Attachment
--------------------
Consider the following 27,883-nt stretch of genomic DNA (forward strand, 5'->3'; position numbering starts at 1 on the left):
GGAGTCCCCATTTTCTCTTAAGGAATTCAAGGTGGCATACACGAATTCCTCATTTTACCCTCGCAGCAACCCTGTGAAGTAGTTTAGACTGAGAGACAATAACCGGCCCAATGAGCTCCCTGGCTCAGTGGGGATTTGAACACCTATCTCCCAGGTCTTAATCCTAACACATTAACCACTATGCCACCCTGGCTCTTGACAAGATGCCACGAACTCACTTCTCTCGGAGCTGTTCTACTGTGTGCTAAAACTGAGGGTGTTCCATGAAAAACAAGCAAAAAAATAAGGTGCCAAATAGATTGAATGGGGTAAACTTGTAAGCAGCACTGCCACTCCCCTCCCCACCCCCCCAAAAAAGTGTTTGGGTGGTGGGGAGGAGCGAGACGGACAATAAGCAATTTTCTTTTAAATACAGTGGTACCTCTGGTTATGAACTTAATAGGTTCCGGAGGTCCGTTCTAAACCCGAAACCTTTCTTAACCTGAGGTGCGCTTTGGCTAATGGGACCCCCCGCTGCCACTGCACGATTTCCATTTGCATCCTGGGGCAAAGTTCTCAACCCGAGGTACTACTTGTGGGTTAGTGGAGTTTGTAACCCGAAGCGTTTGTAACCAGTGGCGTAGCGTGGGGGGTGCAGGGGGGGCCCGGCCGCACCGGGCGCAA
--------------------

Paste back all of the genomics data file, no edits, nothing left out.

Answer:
Consider the following 27,883-nt stretch of genomic DNA (forward strand, 5'->3'; position numbering starts at 1 on the left):
GGAGTCCCCATTTTCTCTTAAGGAATTCAAGGTGGCATACACGAATTCCTCATTTTACCCTCGCAGCAACCCTGTGAAGTAGTTTAGACTGAGAGACAATAACCGGCCCAATGAGCTCCCTGGCTCAGTGGGGATTTGAACACCTATCTCCCAGGTCTTAATCCTAACACATTAACCACTATGCCACCCTGGCTCTTGACAAGATGCCACGAACTCACTTCTCTCGGAGCTGTTCTACTGTGTGCTAAAACTGAGGGTGTTCCATGAAAAACAAGCAAAAAAATAAGGTGCCAAATAGATTGAATGGGGTAAACTTGTAAGCAGCACTGCCACTCCCCTCCCCACCCCCCCAAAAAAGTGTTTGGGTGGTGGGGAGGAGCGAGACGGACAATAAGCAATTTTCTTTTAAATACAGTGGTACCTCTGGTTATGAACTTAATAGGTTCCGGAGGTCCGTTCTAAACCCGAAACCTTTCTTAACCTGAGGTGCGCTTTGGCTAATGGGACCCCCCGCTGCCACTGCACGATTTCCATTTGCATCCTGGGGCAAAGTTCTCAACCCGAGGTACTACTTGTGGGTTAGTGGAGTTTGTAACCCGAAGCGTTTGTAACCAGTGGCGTAGCGTGGGGGGTGCAGGGGGGGCCCGGCCGCACCGGGCGCAA